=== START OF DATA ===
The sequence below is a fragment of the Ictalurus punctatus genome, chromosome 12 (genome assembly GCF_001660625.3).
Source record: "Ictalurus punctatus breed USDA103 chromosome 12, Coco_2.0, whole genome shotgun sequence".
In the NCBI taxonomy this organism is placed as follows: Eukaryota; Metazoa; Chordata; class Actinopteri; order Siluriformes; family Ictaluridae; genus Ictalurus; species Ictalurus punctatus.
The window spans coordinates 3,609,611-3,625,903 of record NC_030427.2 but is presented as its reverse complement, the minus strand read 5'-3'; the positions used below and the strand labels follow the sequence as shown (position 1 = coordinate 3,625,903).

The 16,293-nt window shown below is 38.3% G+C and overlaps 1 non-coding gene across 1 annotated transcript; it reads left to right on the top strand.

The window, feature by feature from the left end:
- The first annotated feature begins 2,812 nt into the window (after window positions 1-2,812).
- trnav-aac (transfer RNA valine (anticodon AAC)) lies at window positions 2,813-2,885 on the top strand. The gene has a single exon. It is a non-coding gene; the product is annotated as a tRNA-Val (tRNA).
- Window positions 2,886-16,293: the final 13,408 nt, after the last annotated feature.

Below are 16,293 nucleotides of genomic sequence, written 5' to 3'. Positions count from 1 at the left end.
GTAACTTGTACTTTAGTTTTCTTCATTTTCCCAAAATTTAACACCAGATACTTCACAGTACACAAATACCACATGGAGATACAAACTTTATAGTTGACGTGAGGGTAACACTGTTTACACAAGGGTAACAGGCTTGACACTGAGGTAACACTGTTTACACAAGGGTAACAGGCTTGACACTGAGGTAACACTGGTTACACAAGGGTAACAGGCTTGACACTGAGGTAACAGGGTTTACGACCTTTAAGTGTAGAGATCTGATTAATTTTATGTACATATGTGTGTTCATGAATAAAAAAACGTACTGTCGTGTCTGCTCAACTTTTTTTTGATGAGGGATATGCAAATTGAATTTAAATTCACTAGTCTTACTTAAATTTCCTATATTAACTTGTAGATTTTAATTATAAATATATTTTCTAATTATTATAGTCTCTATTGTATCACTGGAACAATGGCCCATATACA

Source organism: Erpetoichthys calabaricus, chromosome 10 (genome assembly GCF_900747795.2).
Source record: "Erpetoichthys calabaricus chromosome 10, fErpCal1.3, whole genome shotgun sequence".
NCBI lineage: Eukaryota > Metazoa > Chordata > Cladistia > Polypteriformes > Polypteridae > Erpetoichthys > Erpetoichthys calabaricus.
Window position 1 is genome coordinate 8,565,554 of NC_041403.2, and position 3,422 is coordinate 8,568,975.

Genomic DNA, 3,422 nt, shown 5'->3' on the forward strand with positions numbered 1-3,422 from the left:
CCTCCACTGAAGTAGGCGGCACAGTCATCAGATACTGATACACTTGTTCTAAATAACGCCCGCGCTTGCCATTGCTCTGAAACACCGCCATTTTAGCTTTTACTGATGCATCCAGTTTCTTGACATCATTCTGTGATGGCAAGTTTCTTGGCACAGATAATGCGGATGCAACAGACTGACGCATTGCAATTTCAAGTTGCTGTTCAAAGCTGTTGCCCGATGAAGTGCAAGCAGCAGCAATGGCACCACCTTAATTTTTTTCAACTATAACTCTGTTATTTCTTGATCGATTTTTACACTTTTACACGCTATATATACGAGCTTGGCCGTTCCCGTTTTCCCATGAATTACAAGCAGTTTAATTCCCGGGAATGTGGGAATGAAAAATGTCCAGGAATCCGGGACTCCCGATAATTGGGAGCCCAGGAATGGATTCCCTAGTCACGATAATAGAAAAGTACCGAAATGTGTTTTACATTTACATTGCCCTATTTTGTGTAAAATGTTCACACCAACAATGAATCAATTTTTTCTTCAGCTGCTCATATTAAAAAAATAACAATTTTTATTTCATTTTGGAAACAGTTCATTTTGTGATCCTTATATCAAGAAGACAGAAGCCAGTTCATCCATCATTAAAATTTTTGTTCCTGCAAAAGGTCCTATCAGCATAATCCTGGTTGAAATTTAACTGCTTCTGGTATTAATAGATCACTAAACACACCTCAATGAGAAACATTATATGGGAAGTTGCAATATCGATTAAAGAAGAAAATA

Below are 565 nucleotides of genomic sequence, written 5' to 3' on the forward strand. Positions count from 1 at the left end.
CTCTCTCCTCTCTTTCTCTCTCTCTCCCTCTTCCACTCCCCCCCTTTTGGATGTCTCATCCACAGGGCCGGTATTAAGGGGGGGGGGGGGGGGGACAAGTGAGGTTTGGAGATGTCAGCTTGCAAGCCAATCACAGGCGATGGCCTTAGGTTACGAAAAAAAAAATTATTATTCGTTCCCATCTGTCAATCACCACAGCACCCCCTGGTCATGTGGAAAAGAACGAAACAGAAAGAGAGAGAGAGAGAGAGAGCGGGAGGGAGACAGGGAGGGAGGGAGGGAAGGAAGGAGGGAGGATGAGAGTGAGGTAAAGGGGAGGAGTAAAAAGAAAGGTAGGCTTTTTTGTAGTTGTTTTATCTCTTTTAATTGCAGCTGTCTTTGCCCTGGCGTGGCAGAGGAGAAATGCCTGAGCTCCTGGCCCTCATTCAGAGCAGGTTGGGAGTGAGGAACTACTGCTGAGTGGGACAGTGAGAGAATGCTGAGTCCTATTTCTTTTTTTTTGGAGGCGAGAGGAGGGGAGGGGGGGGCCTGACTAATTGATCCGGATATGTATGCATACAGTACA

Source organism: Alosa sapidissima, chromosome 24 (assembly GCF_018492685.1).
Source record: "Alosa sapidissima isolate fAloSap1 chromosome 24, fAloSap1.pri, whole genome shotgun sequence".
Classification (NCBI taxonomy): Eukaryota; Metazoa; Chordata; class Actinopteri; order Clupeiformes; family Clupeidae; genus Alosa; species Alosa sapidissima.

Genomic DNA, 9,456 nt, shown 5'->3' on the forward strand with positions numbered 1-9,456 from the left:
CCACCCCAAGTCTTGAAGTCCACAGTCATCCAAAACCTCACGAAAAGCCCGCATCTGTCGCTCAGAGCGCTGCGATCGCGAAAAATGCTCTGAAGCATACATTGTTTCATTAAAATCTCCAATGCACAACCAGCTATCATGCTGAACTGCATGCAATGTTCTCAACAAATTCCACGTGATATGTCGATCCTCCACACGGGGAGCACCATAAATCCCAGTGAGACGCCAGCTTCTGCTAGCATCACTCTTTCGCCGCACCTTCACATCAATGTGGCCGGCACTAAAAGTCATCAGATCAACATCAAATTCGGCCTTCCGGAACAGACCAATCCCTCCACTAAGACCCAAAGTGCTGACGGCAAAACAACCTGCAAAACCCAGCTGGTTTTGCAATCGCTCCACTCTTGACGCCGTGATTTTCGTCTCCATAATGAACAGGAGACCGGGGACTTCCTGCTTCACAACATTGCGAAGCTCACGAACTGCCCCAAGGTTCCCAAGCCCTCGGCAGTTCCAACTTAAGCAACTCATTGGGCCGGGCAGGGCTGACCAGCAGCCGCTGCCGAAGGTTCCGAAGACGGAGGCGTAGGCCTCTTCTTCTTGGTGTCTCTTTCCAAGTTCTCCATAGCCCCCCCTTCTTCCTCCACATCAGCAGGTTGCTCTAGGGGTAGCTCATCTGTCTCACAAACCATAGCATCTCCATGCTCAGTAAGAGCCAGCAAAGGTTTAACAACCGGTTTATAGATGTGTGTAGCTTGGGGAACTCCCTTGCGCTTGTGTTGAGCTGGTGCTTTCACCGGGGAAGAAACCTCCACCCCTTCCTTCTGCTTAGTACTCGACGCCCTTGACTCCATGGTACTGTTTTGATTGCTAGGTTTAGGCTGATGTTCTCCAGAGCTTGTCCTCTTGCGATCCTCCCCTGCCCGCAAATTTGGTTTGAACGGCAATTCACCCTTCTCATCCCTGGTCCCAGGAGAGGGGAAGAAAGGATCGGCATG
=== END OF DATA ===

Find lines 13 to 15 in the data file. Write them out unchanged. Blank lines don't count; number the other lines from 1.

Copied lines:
Source record: "Erpetoichthys calabaricus chromosome 10, fErpCal1.3, whole genome shotgun sequence".
NCBI lineage: Eukaryota > Metazoa > Chordata > Cladistia > Polypteriformes > Polypteridae > Erpetoichthys > Erpetoichthys calabaricus.
Window position 1 is genome coordinate 8,565,554 of NC_041403.2, and position 3,422 is coordinate 8,568,975.